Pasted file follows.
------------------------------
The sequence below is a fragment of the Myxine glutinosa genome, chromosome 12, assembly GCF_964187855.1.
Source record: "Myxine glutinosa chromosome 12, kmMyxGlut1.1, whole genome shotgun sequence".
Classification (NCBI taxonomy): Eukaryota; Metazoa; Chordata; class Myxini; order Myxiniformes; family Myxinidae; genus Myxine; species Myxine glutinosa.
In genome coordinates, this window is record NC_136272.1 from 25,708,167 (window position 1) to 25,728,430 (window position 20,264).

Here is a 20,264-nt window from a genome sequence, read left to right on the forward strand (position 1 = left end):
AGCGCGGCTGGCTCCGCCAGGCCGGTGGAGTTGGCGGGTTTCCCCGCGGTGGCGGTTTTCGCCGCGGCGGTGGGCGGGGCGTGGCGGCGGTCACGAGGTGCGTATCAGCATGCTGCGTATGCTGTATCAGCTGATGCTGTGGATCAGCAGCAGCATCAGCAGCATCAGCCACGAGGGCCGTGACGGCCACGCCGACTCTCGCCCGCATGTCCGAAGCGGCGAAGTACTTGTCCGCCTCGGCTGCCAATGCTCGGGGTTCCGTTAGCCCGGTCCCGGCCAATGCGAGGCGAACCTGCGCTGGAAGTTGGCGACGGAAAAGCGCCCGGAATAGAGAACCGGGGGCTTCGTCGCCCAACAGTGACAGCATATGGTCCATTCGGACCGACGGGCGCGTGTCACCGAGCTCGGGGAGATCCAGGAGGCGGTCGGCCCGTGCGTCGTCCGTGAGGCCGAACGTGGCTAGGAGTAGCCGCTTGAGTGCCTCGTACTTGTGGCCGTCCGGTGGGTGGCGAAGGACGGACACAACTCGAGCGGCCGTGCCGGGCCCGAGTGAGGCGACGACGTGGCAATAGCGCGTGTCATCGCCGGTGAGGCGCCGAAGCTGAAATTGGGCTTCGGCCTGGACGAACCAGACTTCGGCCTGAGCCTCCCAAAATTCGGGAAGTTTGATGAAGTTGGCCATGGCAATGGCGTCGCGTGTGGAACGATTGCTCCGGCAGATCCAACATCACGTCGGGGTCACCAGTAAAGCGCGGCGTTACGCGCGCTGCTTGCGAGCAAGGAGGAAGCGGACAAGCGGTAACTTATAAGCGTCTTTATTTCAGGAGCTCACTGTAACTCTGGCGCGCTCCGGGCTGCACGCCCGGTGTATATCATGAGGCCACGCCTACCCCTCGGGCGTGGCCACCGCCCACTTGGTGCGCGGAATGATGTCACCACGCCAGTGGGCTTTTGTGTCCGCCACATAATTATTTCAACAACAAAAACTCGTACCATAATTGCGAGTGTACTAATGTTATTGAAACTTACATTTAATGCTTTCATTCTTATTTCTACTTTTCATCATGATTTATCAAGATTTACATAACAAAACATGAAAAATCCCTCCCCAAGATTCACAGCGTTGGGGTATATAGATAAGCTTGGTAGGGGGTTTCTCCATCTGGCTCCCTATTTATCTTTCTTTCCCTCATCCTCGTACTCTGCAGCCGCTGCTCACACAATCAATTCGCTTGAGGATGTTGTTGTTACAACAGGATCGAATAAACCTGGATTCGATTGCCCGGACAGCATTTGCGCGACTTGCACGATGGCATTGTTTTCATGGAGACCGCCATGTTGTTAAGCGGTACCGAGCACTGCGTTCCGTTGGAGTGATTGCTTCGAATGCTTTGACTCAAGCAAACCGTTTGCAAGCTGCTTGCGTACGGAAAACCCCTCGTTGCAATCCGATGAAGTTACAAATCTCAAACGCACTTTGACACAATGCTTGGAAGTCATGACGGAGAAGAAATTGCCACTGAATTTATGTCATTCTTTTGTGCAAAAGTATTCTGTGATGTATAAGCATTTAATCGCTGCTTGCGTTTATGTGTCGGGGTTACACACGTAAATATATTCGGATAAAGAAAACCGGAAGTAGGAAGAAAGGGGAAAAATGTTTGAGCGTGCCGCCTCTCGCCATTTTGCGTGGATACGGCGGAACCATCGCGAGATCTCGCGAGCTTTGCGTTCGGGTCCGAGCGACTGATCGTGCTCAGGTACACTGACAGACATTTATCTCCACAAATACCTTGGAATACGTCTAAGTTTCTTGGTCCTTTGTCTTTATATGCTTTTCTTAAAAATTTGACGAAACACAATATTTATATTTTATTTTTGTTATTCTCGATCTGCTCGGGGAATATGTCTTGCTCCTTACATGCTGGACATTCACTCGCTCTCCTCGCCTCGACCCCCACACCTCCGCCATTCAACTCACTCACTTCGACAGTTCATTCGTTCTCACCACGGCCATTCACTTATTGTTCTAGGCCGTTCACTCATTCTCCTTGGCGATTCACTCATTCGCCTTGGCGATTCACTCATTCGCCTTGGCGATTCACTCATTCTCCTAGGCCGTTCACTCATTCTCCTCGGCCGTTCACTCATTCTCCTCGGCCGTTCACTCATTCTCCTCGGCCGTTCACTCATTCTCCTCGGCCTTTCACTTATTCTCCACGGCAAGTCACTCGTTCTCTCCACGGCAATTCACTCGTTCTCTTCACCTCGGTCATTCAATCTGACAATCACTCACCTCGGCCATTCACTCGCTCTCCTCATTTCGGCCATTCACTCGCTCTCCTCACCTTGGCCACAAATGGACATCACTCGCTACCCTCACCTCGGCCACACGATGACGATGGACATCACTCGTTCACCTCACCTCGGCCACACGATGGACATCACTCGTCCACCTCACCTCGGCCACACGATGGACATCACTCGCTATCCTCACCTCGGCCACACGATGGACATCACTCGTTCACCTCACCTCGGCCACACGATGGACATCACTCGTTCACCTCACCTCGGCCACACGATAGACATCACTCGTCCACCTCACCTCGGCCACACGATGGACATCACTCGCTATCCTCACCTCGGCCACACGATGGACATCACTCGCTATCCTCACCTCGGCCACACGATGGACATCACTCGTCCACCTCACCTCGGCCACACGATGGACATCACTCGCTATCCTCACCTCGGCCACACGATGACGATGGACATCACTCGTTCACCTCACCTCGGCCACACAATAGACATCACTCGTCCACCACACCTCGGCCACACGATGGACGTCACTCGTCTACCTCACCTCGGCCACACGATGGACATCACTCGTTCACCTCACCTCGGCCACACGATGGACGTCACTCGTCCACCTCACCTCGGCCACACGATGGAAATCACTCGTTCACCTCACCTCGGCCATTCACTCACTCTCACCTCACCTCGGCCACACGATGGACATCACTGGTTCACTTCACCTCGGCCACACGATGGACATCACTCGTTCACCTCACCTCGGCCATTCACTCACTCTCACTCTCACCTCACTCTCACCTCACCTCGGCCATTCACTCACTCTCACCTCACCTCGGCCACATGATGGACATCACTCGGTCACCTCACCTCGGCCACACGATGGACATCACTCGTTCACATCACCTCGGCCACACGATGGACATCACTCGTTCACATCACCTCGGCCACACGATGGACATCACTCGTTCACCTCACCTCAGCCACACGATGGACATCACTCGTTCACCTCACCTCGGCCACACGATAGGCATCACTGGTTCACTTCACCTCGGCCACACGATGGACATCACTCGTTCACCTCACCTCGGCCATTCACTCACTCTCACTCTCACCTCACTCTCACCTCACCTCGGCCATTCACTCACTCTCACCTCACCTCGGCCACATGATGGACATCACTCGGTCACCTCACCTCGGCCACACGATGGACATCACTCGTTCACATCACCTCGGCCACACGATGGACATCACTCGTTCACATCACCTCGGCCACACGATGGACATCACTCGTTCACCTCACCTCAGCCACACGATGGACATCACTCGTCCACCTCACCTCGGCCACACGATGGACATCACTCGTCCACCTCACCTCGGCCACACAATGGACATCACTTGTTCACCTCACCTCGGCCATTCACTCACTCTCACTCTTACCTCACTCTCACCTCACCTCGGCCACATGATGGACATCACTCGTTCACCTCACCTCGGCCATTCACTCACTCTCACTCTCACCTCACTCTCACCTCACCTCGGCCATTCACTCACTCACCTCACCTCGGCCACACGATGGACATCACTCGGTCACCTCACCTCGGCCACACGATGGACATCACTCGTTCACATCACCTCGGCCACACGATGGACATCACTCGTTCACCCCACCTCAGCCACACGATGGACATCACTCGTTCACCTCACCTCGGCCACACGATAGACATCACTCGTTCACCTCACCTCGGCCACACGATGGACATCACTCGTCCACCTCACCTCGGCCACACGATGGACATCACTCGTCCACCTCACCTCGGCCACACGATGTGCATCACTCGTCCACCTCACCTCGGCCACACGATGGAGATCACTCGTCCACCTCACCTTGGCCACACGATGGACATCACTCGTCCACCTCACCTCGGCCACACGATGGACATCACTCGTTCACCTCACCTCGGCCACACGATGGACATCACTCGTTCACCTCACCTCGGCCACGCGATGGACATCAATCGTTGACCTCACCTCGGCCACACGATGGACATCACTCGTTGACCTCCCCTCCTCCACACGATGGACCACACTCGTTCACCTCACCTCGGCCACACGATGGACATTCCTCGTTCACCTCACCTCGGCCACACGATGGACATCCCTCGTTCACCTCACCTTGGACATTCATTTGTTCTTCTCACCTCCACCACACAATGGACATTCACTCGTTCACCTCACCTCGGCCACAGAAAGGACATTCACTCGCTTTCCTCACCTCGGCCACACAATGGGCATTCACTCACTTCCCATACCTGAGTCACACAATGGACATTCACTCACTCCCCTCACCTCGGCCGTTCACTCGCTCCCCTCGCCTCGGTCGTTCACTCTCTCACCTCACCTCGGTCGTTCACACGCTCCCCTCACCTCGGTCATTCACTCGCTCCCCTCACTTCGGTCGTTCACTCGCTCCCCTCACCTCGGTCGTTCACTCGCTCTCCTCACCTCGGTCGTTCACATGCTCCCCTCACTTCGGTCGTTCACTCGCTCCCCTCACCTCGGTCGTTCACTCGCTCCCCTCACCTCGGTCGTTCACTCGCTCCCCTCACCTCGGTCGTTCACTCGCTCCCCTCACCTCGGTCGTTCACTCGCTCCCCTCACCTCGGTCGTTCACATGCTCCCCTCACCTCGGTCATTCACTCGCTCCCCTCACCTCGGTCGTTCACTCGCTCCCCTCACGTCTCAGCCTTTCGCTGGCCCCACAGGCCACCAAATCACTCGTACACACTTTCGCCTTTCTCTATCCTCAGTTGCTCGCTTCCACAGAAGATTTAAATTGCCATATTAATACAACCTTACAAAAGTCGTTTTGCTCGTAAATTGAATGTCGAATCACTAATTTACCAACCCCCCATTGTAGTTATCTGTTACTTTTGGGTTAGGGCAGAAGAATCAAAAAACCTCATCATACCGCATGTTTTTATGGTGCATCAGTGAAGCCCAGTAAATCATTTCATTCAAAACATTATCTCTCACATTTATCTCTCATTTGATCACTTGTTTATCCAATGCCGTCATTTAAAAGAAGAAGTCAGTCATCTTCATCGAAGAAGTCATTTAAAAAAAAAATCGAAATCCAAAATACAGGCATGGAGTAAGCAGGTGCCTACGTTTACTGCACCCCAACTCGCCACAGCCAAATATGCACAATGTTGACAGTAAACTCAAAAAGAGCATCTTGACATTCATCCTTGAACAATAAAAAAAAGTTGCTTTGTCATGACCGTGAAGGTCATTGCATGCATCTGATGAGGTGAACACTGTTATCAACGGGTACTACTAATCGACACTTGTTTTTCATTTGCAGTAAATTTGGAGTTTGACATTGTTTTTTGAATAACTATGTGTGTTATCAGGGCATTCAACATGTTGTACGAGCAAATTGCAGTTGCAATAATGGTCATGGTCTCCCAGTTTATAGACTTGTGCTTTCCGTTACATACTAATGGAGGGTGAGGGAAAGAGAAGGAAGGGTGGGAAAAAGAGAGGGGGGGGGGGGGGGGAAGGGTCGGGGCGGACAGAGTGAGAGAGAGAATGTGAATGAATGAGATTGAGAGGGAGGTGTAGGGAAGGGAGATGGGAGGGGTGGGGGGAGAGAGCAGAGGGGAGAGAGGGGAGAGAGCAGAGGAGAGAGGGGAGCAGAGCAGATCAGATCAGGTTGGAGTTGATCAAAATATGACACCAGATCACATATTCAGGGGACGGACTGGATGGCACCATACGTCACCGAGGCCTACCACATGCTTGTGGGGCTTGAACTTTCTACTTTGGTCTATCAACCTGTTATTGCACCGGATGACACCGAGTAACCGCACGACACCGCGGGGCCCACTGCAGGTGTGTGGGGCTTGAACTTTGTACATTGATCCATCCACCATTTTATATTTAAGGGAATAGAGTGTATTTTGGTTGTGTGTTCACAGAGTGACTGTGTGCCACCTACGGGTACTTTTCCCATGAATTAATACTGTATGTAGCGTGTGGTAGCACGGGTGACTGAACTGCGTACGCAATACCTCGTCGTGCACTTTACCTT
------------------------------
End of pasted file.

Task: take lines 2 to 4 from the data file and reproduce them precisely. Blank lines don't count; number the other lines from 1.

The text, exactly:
Source record: "Myxine glutinosa chromosome 12, kmMyxGlut1.1, whole genome shotgun sequence".
Classification (NCBI taxonomy): Eukaryota; Metazoa; Chordata; class Myxini; order Myxiniformes; family Myxinidae; genus Myxine; species Myxine glutinosa.
In genome coordinates, this window is record NC_136272.1 from 25,708,167 (window position 1) to 25,728,430 (window position 20,264).